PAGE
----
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I would like to use vim to do the following operation in vim: I would like to determine the number of entries with avg_deg greater then "'avg_deg': 5.50" from a simple .log file as well as the average of all avg_degs. Afterwards I would like to repeat the same for all entries smaller than "5.00" (the smallest entry in the log is "4.63" and the biggest is at "6.04"). Simply searching and counting the values manually is not possible in realistic time since the file is about 31 MB big.

The file contains many entries with some string in apostrophes with colon following a number but it is necessary to observe only numbers directly following the string "'avg_deg': ".

I would have copied parts of the file as example but even single variables are too big to put them here - at least my browser dies and the website doesn't react anymore when I do so.

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    Maybe a sample of your document would help – Zorzi Apr 17 at 17:26
  • Tried to add just one array of the .log and intended to add further parts of the .log - but already that single array killed my browser after the website decided not to respond anymore... so basically you find lots of dictionaries with arrays with dictionaries with entries. The "'avg_deg': 5.50" appears for each test case twice in the file but that shouldn't matter since for the intended operations the first result has to be divided by 2 and the second should be even exactly the same. Actually I intended to save the result as .json but python just failed doing it on the variable size. – baxbear Apr 17 at 17:39
  • You could create simplified example of the data, though – Maxim Kim Apr 17 at 18:13
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    This is not fundamentally a vim exercise... use grep (or your favorite tools)—it's likely to be faster, not consume as much memory (31M to load the file!), and allow you trim out more correctly your search pattern. Example: <big-file grep -c "avg_deg': [5]\.[56789]". If you need average, awk is good but lacks fixed/floating point support, so use something like sed 's/\([[:digit:]]\)\.\([[:digit:]]\)/\1\2/g' to convert everything to 3-digit ints – D. Ben Knoble Apr 17 at 19:33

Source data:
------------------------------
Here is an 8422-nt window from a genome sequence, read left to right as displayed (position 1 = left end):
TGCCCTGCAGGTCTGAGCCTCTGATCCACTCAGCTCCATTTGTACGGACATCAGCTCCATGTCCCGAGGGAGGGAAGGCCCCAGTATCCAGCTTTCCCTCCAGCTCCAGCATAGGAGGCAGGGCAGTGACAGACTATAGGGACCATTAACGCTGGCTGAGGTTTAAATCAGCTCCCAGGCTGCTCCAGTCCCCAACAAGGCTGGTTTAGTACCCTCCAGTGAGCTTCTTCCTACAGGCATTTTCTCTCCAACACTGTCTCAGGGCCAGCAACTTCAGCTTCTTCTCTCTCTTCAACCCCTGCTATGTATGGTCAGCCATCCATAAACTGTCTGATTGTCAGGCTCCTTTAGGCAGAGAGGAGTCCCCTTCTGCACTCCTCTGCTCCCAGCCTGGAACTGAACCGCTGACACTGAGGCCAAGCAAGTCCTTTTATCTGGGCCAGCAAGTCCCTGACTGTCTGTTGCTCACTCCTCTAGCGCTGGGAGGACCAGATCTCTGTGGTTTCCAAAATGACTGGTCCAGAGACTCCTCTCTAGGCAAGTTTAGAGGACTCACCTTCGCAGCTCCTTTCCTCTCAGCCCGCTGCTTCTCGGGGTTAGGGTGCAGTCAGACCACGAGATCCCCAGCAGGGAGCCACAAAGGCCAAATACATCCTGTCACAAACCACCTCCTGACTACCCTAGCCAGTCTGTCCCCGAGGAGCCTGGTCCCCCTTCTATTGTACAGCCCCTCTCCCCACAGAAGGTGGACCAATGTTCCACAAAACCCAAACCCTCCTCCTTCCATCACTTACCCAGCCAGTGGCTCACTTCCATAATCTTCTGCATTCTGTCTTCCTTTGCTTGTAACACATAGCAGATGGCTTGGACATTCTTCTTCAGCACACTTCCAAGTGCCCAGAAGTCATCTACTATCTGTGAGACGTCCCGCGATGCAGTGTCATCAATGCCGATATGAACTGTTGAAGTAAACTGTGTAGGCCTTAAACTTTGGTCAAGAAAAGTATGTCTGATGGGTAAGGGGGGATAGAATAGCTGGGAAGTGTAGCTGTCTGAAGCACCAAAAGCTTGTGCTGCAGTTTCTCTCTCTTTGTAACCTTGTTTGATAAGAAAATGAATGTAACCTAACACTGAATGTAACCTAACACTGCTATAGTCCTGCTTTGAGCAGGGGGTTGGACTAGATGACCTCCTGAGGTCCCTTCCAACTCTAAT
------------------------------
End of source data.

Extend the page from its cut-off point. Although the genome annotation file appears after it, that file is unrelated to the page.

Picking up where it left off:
• Thank you very much! In my case grep needs to use -o since some of the results are in the same line. Afterwards I count the output with | wc -l => <.log grep -o "'avg_deg': [4]" | wc -l and <.log grep -o "'avg_deg': [5]\.[56789][0123456789][0123456789]*" | wc -l and finally <.log grep -o "'avg_deg': [6]" | wc -l. I still have to check and understand the sed command of yours to use it. – baxbear Apr 18 at 21:26
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If it is one off task you can try this

  1. avgs greater than 5.50 till 5.99 (remember number of matches)
:%s/avg_deg': [5]\.[56789]\d//gn
  1. avgs greater than 6.00 (remember number of matches)
:%s/avg_deg': [6789]\.\d\d//gn
  1. avgs smaller than 5.00 (remember number of matches)
:%s/avg_deg': [01234]\.\d\d//gn

Now you can sum those number of matches.

command explanation, sort of

  • %s - is to substitute a regexp
  • //g - substitute all matches with nothing... but we have n
  • n - report the number of matches, do not actually substitute

enter image description here

| improve this answer | |
  • This worked great, thank you very much! Could you also tell me how I can sum the actually matching values? (By subtracting the number of values times 5.50 (for values bigger than 5.50) and 5.00 (for values smaller than 5.00)) I am then able to get some information on the average deviation from my expected range. (mathematical I am still not 100% sure whether that makes sense but for the moment it sounds like a good idea. – baxbear Apr 17 at 19:56
  • You can probably use :g command to some degree -- but I am not sure. Why wouldn't you extract values needed and put it into some spreadsheet? – Maxim Kim Apr 17 at 20:39

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